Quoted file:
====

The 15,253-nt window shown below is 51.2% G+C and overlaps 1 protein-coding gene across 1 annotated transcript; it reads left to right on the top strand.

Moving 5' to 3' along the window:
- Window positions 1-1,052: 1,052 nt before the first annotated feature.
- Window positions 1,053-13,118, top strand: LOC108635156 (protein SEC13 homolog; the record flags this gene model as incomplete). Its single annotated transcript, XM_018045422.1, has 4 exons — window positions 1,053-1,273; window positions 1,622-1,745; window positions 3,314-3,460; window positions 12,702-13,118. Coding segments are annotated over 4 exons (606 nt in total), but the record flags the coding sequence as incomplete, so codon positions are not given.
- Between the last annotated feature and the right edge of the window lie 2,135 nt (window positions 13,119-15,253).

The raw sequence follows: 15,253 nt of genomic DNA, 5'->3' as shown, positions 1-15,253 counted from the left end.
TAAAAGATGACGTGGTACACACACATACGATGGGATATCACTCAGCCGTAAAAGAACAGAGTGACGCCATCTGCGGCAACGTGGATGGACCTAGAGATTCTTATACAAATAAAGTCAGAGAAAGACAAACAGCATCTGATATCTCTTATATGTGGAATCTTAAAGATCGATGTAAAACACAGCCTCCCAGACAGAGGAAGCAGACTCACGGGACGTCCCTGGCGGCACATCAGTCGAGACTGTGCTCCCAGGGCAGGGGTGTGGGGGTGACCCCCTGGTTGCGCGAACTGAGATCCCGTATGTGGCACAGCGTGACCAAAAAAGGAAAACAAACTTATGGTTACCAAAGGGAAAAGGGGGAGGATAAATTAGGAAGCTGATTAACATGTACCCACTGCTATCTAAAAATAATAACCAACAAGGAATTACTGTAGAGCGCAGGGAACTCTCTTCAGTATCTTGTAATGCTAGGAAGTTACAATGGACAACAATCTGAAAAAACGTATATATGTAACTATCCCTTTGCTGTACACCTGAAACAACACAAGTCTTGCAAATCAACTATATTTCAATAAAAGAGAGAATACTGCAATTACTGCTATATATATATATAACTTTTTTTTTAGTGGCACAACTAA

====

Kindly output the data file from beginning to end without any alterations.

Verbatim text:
The 15,253-nt window shown below is 51.2% G+C and overlaps 1 protein-coding gene across 1 annotated transcript; it reads left to right on the top strand.

Moving 5' to 3' along the window:
- Window positions 1-1,052: 1,052 nt before the first annotated feature.
- Window positions 1,053-13,118, top strand: LOC108635156 (protein SEC13 homolog; the record flags this gene model as incomplete). Its single annotated transcript, XM_018045422.1, has 4 exons — window positions 1,053-1,273; window positions 1,622-1,745; window positions 3,314-3,460; window positions 12,702-13,118. Coding segments are annotated over 4 exons (606 nt in total), but the record flags the coding sequence as incomplete, so codon positions are not given.
- Between the last annotated feature and the right edge of the window lie 2,135 nt (window positions 13,119-15,253).

The raw sequence follows: 15,253 nt of genomic DNA, 5'->3' as shown, positions 1-15,253 counted from the left end.
TAAAAGATGACGTGGTACACACACATACGATGGGATATCACTCAGCCGTAAAAGAACAGAGTGACGCCATCTGCGGCAACGTGGATGGACCTAGAGATTCTTATACAAATAAAGTCAGAGAAAGACAAACAGCATCTGATATCTCTTATATGTGGAATCTTAAAGATCGATGTAAAACACAGCCTCCCAGACAGAGGAAGCAGACTCACGGGACGTCCCTGGCGGCACATCAGTCGAGACTGTGCTCCCAGGGCAGGGGTGTGGGGGTGACCCCCTGGTTGCGCGAACTGAGATCCCGTATGTGGCACAGCGTGACCAAAAAAGGAAAACAAACTTATGGTTACCAAAGGGAAAAGGGGGAGGATAAATTAGGAAGCTGATTAACATGTACCCACTGCTATCTAAAAATAATAACCAACAAGGAATTACTGTAGAGCGCAGGGAACTCTCTTCAGTATCTTGTAATGCTAGGAAGTTACAATGGACAACAATCTGAAAAAACGTATATATGTAACTATCCCTTTGCTGTACACCTGAAACAACACAAGTCTTGCAAATCAACTATATTTCAATAAAAGAGAGAATACTGCAATTACTGCTATATATATATATAACTTTTTTTTTAGTGGCACAACTAA